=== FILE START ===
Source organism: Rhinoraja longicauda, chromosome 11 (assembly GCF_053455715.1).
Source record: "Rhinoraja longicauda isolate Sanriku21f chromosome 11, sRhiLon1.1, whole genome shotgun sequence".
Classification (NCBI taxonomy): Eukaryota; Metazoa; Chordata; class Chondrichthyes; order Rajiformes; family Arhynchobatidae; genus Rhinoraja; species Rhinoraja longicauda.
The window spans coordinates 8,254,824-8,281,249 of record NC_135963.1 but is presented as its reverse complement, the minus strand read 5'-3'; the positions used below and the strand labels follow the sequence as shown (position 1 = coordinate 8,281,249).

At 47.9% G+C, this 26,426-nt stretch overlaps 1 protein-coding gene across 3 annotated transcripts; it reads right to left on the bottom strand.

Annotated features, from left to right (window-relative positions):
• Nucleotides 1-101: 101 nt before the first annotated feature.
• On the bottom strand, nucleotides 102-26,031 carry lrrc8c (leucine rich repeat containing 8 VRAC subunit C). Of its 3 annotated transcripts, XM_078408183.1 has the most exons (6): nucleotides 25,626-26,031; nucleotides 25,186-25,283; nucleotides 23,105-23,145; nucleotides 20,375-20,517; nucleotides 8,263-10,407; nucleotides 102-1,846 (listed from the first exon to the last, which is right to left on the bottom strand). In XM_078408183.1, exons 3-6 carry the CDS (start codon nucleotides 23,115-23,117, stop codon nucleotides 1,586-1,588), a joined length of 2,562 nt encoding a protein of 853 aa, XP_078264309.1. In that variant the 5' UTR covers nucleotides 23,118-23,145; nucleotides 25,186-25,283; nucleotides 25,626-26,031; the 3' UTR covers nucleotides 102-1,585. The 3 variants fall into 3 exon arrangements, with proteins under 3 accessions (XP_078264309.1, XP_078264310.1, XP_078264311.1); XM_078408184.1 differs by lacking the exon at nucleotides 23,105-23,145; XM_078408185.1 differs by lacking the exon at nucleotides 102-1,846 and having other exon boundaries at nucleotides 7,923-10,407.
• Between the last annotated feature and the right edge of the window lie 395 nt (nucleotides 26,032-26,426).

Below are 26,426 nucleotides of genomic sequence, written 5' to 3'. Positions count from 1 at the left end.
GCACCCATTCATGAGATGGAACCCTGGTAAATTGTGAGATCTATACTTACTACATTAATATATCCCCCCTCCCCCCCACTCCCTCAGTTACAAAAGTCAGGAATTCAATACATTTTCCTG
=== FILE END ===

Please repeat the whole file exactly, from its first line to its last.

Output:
Source organism: Rhinoraja longicauda, chromosome 11 (assembly GCF_053455715.1).
Source record: "Rhinoraja longicauda isolate Sanriku21f chromosome 11, sRhiLon1.1, whole genome shotgun sequence".
Classification (NCBI taxonomy): Eukaryota; Metazoa; Chordata; class Chondrichthyes; order Rajiformes; family Arhynchobatidae; genus Rhinoraja; species Rhinoraja longicauda.
The window spans coordinates 8,254,824-8,281,249 of record NC_135963.1 but is presented as its reverse complement, the minus strand read 5'-3'; the positions used below and the strand labels follow the sequence as shown (position 1 = coordinate 8,281,249).

At 47.9% G+C, this 26,426-nt stretch overlaps 1 protein-coding gene across 3 annotated transcripts; it reads right to left on the bottom strand.

Annotated features, from left to right (window-relative positions):
• Nucleotides 1-101: 101 nt before the first annotated feature.
• On the bottom strand, nucleotides 102-26,031 carry lrrc8c (leucine rich repeat containing 8 VRAC subunit C). Of its 3 annotated transcripts, XM_078408183.1 has the most exons (6): nucleotides 25,626-26,031; nucleotides 25,186-25,283; nucleotides 23,105-23,145; nucleotides 20,375-20,517; nucleotides 8,263-10,407; nucleotides 102-1,846 (listed from the first exon to the last, which is right to left on the bottom strand). In XM_078408183.1, exons 3-6 carry the CDS (start codon nucleotides 23,115-23,117, stop codon nucleotides 1,586-1,588), a joined length of 2,562 nt encoding a protein of 853 aa, XP_078264309.1. In that variant the 5' UTR covers nucleotides 23,118-23,145; nucleotides 25,186-25,283; nucleotides 25,626-26,031; the 3' UTR covers nucleotides 102-1,585. The 3 variants fall into 3 exon arrangements, with proteins under 3 accessions (XP_078264309.1, XP_078264310.1, XP_078264311.1); XM_078408184.1 differs by lacking the exon at nucleotides 23,105-23,145; XM_078408185.1 differs by lacking the exon at nucleotides 102-1,846 and having other exon boundaries at nucleotides 7,923-10,407.
• Between the last annotated feature and the right edge of the window lie 395 nt (nucleotides 26,032-26,426).

Below are 26,426 nucleotides of genomic sequence, written 5' to 3'. Positions count from 1 at the left end.
GCACCCATTCATGAGATGGAACCCTGGTAAATTGTGAGATCTATACTTACTACATTAATATATCCCCCCTCCCCCCCACTCCCTCAGTTACAAAAGTCAGGAATTCAATACATTTTCCTG